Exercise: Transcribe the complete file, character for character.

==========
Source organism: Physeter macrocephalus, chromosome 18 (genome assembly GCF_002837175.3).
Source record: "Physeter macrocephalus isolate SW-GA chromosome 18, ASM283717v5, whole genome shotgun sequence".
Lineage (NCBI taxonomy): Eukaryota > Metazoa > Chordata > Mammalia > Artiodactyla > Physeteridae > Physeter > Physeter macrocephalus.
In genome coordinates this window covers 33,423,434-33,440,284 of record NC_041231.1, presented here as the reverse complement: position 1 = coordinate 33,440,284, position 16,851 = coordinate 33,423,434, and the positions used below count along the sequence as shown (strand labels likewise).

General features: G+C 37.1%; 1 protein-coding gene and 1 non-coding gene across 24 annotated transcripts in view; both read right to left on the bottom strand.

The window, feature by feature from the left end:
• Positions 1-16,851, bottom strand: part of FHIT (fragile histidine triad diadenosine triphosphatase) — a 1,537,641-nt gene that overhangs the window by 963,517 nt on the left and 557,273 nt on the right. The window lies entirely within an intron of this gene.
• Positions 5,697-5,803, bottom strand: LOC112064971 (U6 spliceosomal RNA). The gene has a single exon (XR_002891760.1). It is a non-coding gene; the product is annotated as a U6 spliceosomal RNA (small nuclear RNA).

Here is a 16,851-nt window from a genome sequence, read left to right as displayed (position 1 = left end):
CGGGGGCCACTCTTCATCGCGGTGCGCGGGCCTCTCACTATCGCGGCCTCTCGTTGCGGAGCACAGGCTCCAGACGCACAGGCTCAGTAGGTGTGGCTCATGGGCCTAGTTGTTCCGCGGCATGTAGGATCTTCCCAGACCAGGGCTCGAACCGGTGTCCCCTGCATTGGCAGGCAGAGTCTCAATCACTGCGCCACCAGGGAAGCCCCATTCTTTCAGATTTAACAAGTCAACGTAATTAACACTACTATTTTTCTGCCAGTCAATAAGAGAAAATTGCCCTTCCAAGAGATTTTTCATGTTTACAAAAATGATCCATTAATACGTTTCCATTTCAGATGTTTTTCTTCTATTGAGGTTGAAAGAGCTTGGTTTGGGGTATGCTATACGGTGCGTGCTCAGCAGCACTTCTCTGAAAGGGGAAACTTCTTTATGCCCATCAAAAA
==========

Source organism: Physeter macrocephalus, chromosome 18 (genome assembly GCF_002837175.3).
Source record: "Physeter macrocephalus isolate SW-GA chromosome 18, ASM283717v5, whole genome shotgun sequence".
Lineage (NCBI taxonomy): Eukaryota > Metazoa > Chordata > Mammalia > Artiodactyla > Physeteridae > Physeter > Physeter macrocephalus.
In genome coordinates this window covers 33,423,434-33,440,284 of record NC_041231.1, presented here as the reverse complement: position 1 = coordinate 33,440,284, position 16,851 = coordinate 33,423,434, and the positions used below count along the sequence as shown (strand labels likewise).

General features: G+C 37.1%; 1 protein-coding gene and 1 non-coding gene across 24 annotated transcripts in view; both read right to left on the bottom strand.

The window, feature by feature from the left end:
• Positions 1-16,851, bottom strand: part of FHIT (fragile histidine triad diadenosine triphosphatase) — a 1,537,641-nt gene that overhangs the window by 963,517 nt on the left and 557,273 nt on the right. The window lies entirely within an intron of this gene.
• Positions 5,697-5,803, bottom strand: LOC112064971 (U6 spliceosomal RNA). The gene has a single exon (XR_002891760.1). It is a non-coding gene; the product is annotated as a U6 spliceosomal RNA (small nuclear RNA).

Here is a 16,851-nt window from a genome sequence, read left to right as displayed (position 1 = left end):
CGGGGGCCACTCTTCATCGCGGTGCGCGGGCCTCTCACTATCGCGGCCTCTCGTTGCGGAGCACAGGCTCCAGACGCACAGGCTCAGTAGGTGTGGCTCATGGGCCTAGTTGTTCCGCGGCATGTAGGATCTTCCCAGACCAGGGCTCGAACCGGTGTCCCCTGCATTGGCAGGCAGAGTCTCAATCACTGCGCCACCAGGGAAGCCCCATTCTTTCAGATTTAACAAGTCAACGTAATTAACACTACTATTTTTCTGCCAGTCAATAAGAGAAAATTGCCCTTCCAAGAGATTTTTCATGTTTACAAAAATGATCCATTAATACGTTTCCATTTCAGATGTTTTTCTTCTATTGAGGTTGAAAGAGCTTGGTTTGGGGTATGCTATACGGTGCGTGCTCAGCAGCACTTCTCTGAAAGGGGAAACTTCTTTATGCCCATCAAAAA